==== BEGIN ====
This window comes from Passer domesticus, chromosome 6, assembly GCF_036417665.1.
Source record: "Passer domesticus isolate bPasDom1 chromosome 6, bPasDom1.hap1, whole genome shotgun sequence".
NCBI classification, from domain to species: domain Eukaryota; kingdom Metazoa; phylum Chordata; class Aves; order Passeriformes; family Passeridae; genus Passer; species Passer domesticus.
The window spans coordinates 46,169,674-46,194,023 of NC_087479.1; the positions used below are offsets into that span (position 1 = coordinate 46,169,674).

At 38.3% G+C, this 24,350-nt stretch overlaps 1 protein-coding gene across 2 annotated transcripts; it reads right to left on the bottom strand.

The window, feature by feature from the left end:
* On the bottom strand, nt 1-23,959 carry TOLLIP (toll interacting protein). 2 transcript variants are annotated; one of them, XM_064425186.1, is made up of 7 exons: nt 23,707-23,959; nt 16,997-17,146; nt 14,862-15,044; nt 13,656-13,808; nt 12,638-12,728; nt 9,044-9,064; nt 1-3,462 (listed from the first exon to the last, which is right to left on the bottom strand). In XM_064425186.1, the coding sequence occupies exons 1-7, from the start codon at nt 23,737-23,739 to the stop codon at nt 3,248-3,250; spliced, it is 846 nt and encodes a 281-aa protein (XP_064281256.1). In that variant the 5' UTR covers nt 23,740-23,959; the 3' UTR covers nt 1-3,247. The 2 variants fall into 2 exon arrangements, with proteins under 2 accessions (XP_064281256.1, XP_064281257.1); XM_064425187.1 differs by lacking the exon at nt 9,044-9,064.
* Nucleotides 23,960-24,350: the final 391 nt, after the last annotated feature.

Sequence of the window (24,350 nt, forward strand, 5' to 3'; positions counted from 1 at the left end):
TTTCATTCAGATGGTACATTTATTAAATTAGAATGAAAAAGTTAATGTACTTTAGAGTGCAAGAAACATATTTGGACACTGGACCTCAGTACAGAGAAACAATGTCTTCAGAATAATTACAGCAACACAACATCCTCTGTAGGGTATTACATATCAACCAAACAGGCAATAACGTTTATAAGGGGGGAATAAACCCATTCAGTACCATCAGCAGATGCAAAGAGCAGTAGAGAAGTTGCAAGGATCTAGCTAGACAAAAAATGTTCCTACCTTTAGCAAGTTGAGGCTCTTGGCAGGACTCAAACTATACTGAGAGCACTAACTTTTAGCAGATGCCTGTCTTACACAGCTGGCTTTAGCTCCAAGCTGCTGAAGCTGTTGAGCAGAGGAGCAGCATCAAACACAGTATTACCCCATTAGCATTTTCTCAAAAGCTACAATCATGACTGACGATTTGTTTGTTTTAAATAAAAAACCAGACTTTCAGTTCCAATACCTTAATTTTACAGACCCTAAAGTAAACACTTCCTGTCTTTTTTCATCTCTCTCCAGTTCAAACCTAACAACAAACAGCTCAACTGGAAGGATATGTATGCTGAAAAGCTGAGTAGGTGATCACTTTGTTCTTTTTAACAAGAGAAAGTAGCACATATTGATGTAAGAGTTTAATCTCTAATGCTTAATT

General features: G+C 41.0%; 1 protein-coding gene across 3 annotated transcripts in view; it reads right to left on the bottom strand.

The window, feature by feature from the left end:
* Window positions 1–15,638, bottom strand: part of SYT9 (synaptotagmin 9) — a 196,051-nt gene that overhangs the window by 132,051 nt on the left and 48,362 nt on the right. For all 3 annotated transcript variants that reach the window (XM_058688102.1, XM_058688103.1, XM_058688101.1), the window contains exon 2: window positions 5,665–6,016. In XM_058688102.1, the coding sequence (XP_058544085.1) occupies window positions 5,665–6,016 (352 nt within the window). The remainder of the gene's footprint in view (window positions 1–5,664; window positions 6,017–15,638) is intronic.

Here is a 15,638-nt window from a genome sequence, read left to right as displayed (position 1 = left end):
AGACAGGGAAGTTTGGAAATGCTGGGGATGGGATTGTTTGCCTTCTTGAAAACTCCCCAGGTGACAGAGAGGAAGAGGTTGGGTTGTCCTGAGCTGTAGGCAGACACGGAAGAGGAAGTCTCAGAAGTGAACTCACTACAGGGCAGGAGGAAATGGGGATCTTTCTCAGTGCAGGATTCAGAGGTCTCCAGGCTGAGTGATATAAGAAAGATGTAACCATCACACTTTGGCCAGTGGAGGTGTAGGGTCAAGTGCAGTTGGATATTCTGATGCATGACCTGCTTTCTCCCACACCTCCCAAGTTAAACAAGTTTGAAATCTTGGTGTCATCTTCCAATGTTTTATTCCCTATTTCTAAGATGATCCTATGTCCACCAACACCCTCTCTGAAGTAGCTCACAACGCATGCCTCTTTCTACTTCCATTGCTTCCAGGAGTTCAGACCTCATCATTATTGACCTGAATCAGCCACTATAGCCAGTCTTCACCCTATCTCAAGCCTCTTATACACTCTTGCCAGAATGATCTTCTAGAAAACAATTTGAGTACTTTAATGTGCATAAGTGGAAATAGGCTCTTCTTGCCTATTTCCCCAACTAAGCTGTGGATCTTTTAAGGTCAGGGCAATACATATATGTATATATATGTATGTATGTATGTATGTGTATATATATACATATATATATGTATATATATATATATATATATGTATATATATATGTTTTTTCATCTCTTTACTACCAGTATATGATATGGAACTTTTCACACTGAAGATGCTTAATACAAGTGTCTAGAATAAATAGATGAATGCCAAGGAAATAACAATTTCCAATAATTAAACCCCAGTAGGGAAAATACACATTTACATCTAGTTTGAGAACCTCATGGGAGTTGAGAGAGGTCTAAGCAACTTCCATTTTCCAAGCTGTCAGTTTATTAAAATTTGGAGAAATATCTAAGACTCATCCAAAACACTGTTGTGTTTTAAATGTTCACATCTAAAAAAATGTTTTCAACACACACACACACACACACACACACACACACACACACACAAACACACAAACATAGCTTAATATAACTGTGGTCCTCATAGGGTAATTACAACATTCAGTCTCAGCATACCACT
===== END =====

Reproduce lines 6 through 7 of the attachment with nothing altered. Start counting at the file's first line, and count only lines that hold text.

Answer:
The window, feature by feature from the left end:
* On the bottom strand, nt 1-23,959 carry TOLLIP (toll interacting protein). 2 transcript variants are annotated; one of them, XM_064425186.1, is made up of 7 exons: nt 23,707-23,959; nt 16,997-17,146; nt 14,862-15,044; nt 13,656-13,808; nt 12,638-12,728; nt 9,044-9,064; nt 1-3,462 (listed from the first exon to the last, which is right to left on the bottom strand). In XM_064425186.1, the coding sequence occupies exons 1-7, from the start codon at nt 23,737-23,739 to the stop codon at nt 3,248-3,250; spliced, it is 846 nt and encodes a 281-aa protein (XP_064281256.1). In that variant the 5' UTR covers nt 23,740-23,959; the 3' UTR covers nt 1-3,247. The 2 variants fall into 2 exon arrangements, with proteins under 2 accessions (XP_064281256.1, XP_064281257.1); XM_064425187.1 differs by lacking the exon at nt 9,044-9,064.